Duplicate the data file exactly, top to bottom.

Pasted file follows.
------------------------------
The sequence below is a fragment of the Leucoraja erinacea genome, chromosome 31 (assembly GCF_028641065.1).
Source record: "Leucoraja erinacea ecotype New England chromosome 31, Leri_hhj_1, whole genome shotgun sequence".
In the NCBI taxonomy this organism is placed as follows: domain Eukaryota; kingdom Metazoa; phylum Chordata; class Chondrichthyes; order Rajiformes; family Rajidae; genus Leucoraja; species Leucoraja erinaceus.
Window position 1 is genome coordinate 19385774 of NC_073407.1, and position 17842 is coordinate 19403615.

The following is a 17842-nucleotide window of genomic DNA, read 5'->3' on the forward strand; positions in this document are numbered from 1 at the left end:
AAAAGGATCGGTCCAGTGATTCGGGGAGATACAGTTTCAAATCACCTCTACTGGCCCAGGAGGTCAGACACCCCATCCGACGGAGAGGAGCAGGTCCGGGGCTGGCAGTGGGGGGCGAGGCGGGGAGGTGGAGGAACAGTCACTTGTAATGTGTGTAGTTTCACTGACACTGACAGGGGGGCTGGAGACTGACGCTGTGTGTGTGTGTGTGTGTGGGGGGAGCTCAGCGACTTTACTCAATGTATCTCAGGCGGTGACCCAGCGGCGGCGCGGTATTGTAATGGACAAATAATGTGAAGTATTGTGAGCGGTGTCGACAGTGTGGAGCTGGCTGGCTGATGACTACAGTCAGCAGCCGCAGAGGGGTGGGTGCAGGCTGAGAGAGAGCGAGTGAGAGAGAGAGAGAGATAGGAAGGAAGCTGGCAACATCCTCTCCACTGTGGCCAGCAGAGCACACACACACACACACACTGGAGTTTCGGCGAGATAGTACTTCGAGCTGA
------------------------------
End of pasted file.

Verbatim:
The sequence below is a fragment of the Leucoraja erinacea genome, chromosome 31 (assembly GCF_028641065.1).
Source record: "Leucoraja erinacea ecotype New England chromosome 31, Leri_hhj_1, whole genome shotgun sequence".
In the NCBI taxonomy this organism is placed as follows: domain Eukaryota; kingdom Metazoa; phylum Chordata; class Chondrichthyes; order Rajiformes; family Rajidae; genus Leucoraja; species Leucoraja erinaceus.
Window position 1 is genome coordinate 19385774 of NC_073407.1, and position 17842 is coordinate 19403615.

The following is a 17842-nucleotide window of genomic DNA, read 5'->3' on the forward strand; positions in this document are numbered from 1 at the left end:
AAAAGGATCGGTCCAGTGATTCGGGGAGATACAGTTTCAAATCACCTCTACTGGCCCAGGAGGTCAGACACCCCATCCGACGGAGAGGAGCAGGTCCGGGGCTGGCAGTGGGGGGCGAGGCGGGGAGGTGGAGGAACAGTCACTTGTAATGTGTGTAGTTTCACTGACACTGACAGGGGGGCTGGAGACTGACGCTGTGTGTGTGTGTGTGTGTGGGGGGAGCTCAGCGACTTTACTCAATGTATCTCAGGCGGTGACCCAGCGGCGGCGCGGTATTGTAATGGACAAATAATGTGAAGTATTGTGAGCGGTGTCGACAGTGTGGAGCTGGCTGGCTGATGACTACAGTCAGCAGCCGCAGAGGGGTGGGTGCAGGCTGAGAGAGAGCGAGTGAGAGAGAGAGAGAGATAGGAAGGAAGCTGGCAACATCCTCTCCACTGTGGCCAGCAGAGCACACACACACACACACACTGGAGTTTCGGCGAGATAGTACTTCGAGCTGA